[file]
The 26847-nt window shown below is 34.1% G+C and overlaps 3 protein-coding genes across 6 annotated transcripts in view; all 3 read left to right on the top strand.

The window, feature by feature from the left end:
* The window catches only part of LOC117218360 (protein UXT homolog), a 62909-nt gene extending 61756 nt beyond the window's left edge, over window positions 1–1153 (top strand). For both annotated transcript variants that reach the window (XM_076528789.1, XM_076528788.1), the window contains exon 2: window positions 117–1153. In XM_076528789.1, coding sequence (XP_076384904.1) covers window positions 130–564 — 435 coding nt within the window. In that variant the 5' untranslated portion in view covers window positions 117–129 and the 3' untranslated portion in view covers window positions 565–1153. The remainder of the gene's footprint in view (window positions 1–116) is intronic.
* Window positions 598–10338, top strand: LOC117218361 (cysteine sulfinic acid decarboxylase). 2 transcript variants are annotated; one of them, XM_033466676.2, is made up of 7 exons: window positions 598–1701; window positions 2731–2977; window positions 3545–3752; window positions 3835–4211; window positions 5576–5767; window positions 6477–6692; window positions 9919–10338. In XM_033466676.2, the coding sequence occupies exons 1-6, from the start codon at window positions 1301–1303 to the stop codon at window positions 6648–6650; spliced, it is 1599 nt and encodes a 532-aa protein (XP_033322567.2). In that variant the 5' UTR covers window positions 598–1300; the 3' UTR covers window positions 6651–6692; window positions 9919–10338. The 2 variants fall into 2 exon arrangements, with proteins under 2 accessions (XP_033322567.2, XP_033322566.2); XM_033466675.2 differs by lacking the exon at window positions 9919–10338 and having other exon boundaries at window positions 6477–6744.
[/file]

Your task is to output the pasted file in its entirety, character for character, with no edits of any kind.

The 26847-nt window shown below is 34.1% G+C and overlaps 3 protein-coding genes across 6 annotated transcripts in view; all 3 read left to right on the top strand.

The window, feature by feature from the left end:
* The window catches only part of LOC117218360 (protein UXT homolog), a 62909-nt gene extending 61756 nt beyond the window's left edge, over window positions 1–1153 (top strand). For both annotated transcript variants that reach the window (XM_076528789.1, XM_076528788.1), the window contains exon 2: window positions 117–1153. In XM_076528789.1, coding sequence (XP_076384904.1) covers window positions 130–564 — 435 coding nt within the window. In that variant the 5' untranslated portion in view covers window positions 117–129 and the 3' untranslated portion in view covers window positions 565–1153. The remainder of the gene's footprint in view (window positions 1–116) is intronic.
* Window positions 598–10338, top strand: LOC117218361 (cysteine sulfinic acid decarboxylase). 2 transcript variants are annotated; one of them, XM_033466676.2, is made up of 7 exons: window positions 598–1701; window positions 2731–2977; window positions 3545–3752; window positions 3835–4211; window positions 5576–5767; window positions 6477–6692; window positions 9919–10338. In XM_033466676.2, the coding sequence occupies exons 1-6, from the start codon at window positions 1301–1303 to the stop codon at window positions 6648–6650; spliced, it is 1599 nt and encodes a 532-aa protein (XP_033322567.2). In that variant the 5' UTR covers window positions 598–1300; the 3' UTR covers window positions 6651–6692; window positions 9919–10338. The 2 variants fall into 2 exon arrangements, with proteins under 2 accessions (XP_033322567.2, XP_033322566.2); XM_033466675.2 differs by lacking the exon at window positions 9919–10338 and having other exon boundaries at window positions 6477–6744.